Mike Groll / AP
New York Gov. Andrew Cuomo speaks at the Capitol on May 13, in Albany, N.Y. Cuomo wants to freeze Long Islanders’ energy rates for three years as part of a proposal to end operating control of the Long Island Power Authority. Most New York lawmakers remain noncommittal, but Assembly Speaker Sheldon Silver and Senate Republican leader Dean Skelos said Cuomo’s proposal was a good first step.

Long Island Power Authority: Will 3-year rate freeze help?

Debates over the Long Island Power Authority continue after Governor Cuomo's bold suggestion to freeze LIPA rates for three years.

Gov. Andrew Cuomo received tentative support from legislative leaders Monday for his plan to finally sideline the Long Island Power Authority, which has been criticized for high rates and questionable response in disasters for years.

The Cuomo proposal would replace LIPA's role in daily operations by Public Service Electric & Gas Co. of New Jersey. The proposal would freeze Long Islanders' rates for three years.

Assembly Speaker Sheldon Silver would only say Cuomo's proposal was a "thoughtful plan" to "a complex challenge" and "certainly an important step in the right direction."

Assembly Republican leader Dean Skelos of Long Island was just as noncommittal of the proposal, although the Cuomo administration worked with key legislators on its provisions for weeks. Skelos called it "still a work in progress."

Long Island legislative representatives, the county executives of Nassau and Suffolk counties, and business leaders gave stronger support for Cuomo's proposal.

But some customers who are already paying some of the nation's highest utility bills are still concerned.

"Let's take the proposal one step further with a long-term solution that will give Long Islanders a stronger voice in the utility regulatory process," said Beth Finkel of AARP in New York. "A consumer advocate office with teeth to stand up to utility companies like PSEG and LIPA is the missing piece to Gov. Cuomo's plan for oversight of utilities."

Cuomo and legislative leaders said they will try to turn the proposal into a bill that could be voted on by the end of the session on June 20.

Cuomo said that even if the transition from LIPA, and its currently contracted operator, National Grid, isn't done in time for the summer and fall hurricane season, Long Islanders will still be better served. Cuomo said he will end what he called the current, confusing relationship by empowering National Grid to act quickly and decisively in the event of major power outages. Cuomo credited National Grid for quickly responding to a major snow storm shortly after he took office in 2011.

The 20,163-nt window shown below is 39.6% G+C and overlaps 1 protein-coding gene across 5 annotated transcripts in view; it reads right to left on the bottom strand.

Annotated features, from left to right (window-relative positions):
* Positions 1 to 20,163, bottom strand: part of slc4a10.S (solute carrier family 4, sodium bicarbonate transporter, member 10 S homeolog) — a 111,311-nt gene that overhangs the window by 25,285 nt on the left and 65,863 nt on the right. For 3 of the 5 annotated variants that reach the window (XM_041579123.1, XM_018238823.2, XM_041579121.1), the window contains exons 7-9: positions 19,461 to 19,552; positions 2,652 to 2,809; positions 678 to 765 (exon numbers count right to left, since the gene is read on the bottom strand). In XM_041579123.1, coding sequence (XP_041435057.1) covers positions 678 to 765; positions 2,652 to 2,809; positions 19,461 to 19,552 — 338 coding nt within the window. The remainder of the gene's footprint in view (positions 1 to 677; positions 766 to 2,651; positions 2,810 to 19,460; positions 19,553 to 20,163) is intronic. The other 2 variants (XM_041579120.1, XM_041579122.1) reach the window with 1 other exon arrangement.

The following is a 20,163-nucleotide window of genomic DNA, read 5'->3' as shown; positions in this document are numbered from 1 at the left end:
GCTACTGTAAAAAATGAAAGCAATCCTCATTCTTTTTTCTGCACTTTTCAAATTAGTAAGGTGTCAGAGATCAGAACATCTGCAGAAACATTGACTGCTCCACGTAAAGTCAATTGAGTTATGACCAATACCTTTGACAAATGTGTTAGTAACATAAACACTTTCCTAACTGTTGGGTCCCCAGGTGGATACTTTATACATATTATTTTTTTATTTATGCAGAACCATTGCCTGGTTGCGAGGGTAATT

LIPA said it will cooperate.

"We will continue to work with government leaders and all other stakeholders to make sure highly reliable service continues to be provided to customers at the best possible value," said LIPA spokesman Mark Gross.

Cuomo said he envisions a privatizing of utility operations through PSE&G while reducing the number of LIPA's political patronage jobs and LIPA's role to handling the authority's $6.7 billion in debt. The network, however, would still be owned by the state authority to make sure it can still receive federal disaster aid to secure lower borrowing rates, Cuomo said. Cuomo said the delays in restoring power during Superstorm Sandy prompted his proposal after years of complaints by Long Islanders.

"It was an incompetent response," Cuomo said. "There is no alterative because the status quo is dangerous for the people of Long Island."

You've read  of  free articles. Subscribe to continue.

Dear Reader,

About a year ago, I happened upon this statement about the Monitor in the Harvard Business Review – under the charming heading of “do things that don’t interest you”:

“Many things that end up” being meaningful, writes social scientist Joseph Grenny, “have come from conference workshops, articles, or online videos that began as a chore and ended with an insight. My work in Kenya, for example, was heavily influenced by a Christian Science Monitor article I had forced myself to read 10 years earlier. Sometimes, we call things ‘boring’ simply because they lie outside the box we are currently in.”

If you were to come up with a punchline to a joke about the Monitor, that would probably be it. We’re seen as being global, fair, insightful, and perhaps a bit too earnest. We’re the bran muffin of journalism.

But you know what? We change lives. And I’m going to argue that we change lives precisely because we force open that too-small box that most human beings think they live in.

The Monitor is a peculiar little publication that’s hard for the world to figure out. We’re run by a church, but we’re not only for church members and we’re not about converting people. We’re known as being fair even as the world becomes as polarized as at any time since the newspaper’s founding in 1908.

We have a mission beyond circulation, we want to bridge divides. We’re about kicking down the door of thought everywhere and saying, “You are bigger and more capable than you realize. And we can prove it.”

If you’re looking for bran muffin journalism, you can subscribe to the Monitor for $15. You’ll get the Monitor Weekly magazine, the Monitor Daily email, and unlimited access to CSMonitor.com.

QR Code to Long Island Power Authority: Will 3-year rate freeze help?
Read this article in
QR Code to Subscription page
Start your subscription today